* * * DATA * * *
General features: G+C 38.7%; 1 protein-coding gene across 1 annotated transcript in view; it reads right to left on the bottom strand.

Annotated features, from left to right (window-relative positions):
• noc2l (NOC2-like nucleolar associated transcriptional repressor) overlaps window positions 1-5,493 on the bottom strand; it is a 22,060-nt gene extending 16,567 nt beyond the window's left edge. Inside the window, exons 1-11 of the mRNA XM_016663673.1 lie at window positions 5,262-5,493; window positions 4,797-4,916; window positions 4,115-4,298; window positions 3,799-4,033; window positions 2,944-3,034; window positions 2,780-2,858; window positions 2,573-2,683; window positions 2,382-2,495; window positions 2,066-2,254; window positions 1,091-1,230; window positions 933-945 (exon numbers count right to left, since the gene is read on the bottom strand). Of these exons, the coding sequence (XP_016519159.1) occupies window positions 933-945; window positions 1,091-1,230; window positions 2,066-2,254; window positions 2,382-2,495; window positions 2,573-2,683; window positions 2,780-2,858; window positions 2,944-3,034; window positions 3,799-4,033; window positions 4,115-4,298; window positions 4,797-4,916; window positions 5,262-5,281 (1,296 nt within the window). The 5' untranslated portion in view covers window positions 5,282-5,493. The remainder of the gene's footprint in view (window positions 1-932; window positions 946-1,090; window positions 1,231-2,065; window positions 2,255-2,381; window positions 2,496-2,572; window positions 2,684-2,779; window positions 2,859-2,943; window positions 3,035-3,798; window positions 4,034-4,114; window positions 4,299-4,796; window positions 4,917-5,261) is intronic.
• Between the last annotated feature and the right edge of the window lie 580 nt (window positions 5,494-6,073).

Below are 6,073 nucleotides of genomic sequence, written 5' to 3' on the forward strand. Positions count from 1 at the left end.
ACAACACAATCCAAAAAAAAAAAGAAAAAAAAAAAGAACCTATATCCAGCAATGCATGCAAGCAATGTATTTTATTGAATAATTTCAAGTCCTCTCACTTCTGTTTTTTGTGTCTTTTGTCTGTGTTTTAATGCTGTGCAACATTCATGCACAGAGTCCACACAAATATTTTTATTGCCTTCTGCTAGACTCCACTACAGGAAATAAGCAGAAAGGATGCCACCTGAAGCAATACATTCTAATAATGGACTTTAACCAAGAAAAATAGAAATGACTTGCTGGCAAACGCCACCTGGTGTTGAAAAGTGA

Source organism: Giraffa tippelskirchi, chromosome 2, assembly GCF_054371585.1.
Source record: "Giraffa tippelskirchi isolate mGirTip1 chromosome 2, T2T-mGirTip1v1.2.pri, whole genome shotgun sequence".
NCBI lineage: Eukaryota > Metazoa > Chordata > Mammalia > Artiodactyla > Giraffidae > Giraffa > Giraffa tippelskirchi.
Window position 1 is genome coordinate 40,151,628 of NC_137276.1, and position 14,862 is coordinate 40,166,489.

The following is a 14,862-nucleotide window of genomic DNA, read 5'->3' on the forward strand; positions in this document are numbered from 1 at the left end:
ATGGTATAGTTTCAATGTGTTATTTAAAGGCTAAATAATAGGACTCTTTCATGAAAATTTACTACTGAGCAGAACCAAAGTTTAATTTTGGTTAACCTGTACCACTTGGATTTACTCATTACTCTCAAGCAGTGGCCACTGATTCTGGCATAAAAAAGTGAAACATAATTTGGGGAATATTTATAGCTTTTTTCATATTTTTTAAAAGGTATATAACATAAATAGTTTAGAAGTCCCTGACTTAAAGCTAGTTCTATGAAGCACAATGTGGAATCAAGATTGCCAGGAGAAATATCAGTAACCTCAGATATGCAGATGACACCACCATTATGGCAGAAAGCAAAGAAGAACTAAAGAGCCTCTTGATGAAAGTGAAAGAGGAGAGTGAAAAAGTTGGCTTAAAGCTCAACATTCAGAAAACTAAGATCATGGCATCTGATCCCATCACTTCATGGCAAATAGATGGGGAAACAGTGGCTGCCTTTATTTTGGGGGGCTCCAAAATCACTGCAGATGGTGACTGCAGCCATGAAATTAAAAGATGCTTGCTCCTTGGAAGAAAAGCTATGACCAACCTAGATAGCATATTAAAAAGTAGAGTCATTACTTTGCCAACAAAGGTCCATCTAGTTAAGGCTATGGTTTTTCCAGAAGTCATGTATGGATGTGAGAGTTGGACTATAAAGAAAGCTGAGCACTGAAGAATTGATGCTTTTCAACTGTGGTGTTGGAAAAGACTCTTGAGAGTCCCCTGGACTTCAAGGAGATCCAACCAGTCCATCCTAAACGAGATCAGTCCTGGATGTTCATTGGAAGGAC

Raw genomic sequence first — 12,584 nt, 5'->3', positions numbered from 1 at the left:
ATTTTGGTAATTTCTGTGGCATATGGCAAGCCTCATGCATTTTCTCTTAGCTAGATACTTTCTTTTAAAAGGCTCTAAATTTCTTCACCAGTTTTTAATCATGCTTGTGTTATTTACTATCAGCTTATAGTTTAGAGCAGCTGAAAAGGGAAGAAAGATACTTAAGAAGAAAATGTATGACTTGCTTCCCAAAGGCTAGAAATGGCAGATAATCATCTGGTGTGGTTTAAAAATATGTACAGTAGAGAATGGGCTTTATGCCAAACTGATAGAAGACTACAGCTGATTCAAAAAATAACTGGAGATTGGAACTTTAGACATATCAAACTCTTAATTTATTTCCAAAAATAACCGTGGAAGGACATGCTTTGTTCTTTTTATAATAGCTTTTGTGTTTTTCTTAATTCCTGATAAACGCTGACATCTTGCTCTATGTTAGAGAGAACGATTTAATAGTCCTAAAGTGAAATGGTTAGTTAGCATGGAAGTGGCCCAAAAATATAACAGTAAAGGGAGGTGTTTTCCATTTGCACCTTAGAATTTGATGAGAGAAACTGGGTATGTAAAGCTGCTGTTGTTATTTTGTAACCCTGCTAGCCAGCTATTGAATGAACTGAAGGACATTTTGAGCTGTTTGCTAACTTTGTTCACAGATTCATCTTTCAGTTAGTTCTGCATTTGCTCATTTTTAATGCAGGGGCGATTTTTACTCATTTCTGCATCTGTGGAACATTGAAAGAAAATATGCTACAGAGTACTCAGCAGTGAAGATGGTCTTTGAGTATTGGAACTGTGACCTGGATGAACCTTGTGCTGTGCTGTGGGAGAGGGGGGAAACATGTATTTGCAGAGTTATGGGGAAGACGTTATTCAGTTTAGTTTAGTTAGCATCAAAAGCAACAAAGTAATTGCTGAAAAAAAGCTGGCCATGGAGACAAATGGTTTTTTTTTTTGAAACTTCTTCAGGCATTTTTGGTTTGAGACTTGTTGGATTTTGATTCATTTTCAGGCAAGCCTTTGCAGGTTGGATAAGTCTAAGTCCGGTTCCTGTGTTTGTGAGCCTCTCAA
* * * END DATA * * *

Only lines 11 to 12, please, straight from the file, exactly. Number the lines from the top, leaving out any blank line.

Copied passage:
The following is a 14,862-nucleotide window of genomic DNA, read 5'->3' on the forward strand; positions in this document are numbered from 1 at the left end:
ATGGTATAGTTTCAATGTGTTATTTAAAGGCTAAATAATAGGACTCTTTCATGAAAATTTACTACTGAGCAGAACCAAAGTTTAATTTTGGTTAACCTGTACCACTTGGATTTACTCATTACTCTCAAGCAGTGGCCACTGATTCTGGCATAAAAAAGTGAAACATAATTTGGGGAATATTTATAGCTTTTTTCATATTTTTTAAAAGGTATATAACATAAATAGTTTAGAAGTCCCTGACTTAAAGCTAGTTCTATGAAGCACAATGTGGAATCAAGATTGCCAGGAGAAATATCAGTAACCTCAGATATGCAGATGACACCACCATTATGGCAGAAAGCAAAGAAGAACTAAAGAGCCTCTTGATGAAAGTGAAAGAGGAGAGTGAAAAAGTTGGCTTAAAGCTCAACATTCAGAAAACTAAGATCATGGCATCTGATCCCATCACTTCATGGCAAATAGATGGGGAAACAGTGGCTGCCTTTATTTTGGGGGGCTCCAAAATCACTGCAGATGGTGACTGCAGCCATGAAATTAAAAGATGCTTGCTCCTTGGAAGAAAAGCTATGACCAACCTAGATAGCATATTAAAAAGTAGAGTCATTACTTTGCCAACAAAGGTCCATCTAGTTAAGGCTATGGTTTTTCCAGAAGTCATGTATGGATGTGAGAGTTGGACTATAAAGAAAGCTGAGCACTGAAGAATTGATGCTTTTCAACTGTGGTGTTGGAAAAGACTCTTGAGAGTCCCCTGGACTTCAAGGAGATCCAACCAGTCCATCCTAAACGAGATCAGTCCTGGATGTTCATTGGAAGGAC